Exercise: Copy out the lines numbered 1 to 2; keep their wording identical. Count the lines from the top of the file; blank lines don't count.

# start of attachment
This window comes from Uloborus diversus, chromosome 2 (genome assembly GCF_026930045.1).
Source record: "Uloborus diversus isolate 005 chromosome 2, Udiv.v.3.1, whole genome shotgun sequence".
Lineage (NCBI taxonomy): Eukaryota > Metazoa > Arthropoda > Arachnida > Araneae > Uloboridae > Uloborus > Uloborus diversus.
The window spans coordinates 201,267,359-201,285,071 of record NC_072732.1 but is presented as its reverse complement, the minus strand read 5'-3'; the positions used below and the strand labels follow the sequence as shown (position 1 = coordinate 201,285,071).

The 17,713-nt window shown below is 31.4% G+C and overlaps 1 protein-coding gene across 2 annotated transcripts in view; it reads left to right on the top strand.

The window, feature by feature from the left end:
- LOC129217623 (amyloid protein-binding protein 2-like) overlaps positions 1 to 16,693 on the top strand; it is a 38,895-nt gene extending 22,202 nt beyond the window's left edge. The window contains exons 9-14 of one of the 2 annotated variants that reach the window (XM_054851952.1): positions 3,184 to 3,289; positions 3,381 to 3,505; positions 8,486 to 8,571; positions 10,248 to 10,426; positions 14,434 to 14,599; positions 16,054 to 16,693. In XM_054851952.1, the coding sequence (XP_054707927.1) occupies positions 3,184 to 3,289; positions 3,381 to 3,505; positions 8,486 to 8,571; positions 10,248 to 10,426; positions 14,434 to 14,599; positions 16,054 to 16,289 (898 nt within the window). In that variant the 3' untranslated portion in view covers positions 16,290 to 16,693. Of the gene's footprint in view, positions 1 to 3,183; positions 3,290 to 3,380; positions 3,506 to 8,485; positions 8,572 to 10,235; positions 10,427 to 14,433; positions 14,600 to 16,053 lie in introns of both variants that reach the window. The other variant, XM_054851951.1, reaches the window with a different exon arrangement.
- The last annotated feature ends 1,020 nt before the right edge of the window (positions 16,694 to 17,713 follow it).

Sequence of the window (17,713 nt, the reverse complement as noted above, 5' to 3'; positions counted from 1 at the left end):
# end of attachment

This window comes from Uloborus diversus, chromosome 2 (genome assembly GCF_026930045.1).
Source record: "Uloborus diversus isolate 005 chromosome 2, Udiv.v.3.1, whole genome shotgun sequence".